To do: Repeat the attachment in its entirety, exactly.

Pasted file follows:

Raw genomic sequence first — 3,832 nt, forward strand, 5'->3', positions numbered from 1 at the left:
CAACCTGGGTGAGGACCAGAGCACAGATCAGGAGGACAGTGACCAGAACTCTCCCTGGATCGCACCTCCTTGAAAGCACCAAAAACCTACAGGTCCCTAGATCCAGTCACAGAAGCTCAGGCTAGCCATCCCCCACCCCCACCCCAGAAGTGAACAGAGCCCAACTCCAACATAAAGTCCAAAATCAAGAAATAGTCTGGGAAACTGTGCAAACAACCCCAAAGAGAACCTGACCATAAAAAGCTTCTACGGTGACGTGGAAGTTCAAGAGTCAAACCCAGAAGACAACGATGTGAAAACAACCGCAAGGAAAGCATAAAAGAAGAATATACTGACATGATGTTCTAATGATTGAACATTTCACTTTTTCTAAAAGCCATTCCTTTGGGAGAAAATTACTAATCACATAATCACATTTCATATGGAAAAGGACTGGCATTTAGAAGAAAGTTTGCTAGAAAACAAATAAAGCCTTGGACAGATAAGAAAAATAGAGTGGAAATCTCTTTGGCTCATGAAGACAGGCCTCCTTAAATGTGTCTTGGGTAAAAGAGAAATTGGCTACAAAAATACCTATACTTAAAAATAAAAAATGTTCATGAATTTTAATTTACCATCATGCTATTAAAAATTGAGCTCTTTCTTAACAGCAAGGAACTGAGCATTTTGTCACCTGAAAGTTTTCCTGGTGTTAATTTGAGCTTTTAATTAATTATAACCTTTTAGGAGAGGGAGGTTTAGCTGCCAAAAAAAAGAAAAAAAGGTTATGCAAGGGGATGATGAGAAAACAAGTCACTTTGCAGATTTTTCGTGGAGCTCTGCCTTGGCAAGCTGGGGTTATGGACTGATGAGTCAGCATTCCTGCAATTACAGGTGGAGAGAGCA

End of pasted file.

Raw genomic sequence first — 3,832 nt, forward strand, 5'->3', positions numbered from 1 at the left:
CAACCTGGGTGAGGACCAGAGCACAGATCAGGAGGACAGTGACCAGAACTCTCCCTGGATCGCACCTCCTTGAAAGCACCAAAAACCTACAGGTCCCTAGATCCAGTCACAGAAGCTCAGGCTAGCCATCCCCCACCCCCACCCCAGAAGTGAACAGAGCCCAACTCCAACATAAAGTCCAAAATCAAGAAATAGTCTGGGAAACTGTGCAAACAACCCCAAAGAGAACCTGACCATAAAAAGCTTCTACGGTGACGTGGAAGTTCAAGAGTCAAACCCAGAAGACAACGATGTGAAAACAACCGCAAGGAAAGCATAAAAGAAGAATATACTGACATGATGTTCTAATGATTGAACATTTCACTTTTTCTAAAAGCCATTCCTTTGGGAGAAAATTACTAATCACATAATCACATTTCATATGGAAAAGGACTGGCATTTAGAAGAAAGTTTGCTAGAAAACAAATAAAGCCTTGGACAGATAAGAAAAATAGAGTGGAAATCTCTTTGGCTCATGAAGACAGGCCTCCTTAAATGTGTCTTGGGTAAAAGAGAAATTGGCTACAAAAATACCTATACTTAAAAATAAAAAATGTTCATGAATTTTAATTTACCATCATGCTATTAAAAATTGAGCTCTTTCTTAACAGCAAGGAACTGAGCATTTTGTCACCTGAAAGTTTTCCTGGTGTTAATTTGAGCTTTTAATTAATTATAACCTTTTAGGAGAGGGAGGTTTAGCTGCCAAAAAAAAGAAAAAAAGGTTATGCAAGGGGATGATGAGAAAACAAGTCACTTTGCAGATTTTTCGTGGAGCTCTGCCTTGGCAAGCTGGGGTTATGGACTGATGAGTCAGCATTCCTGCAATTACAGGTGGAGAGAGCA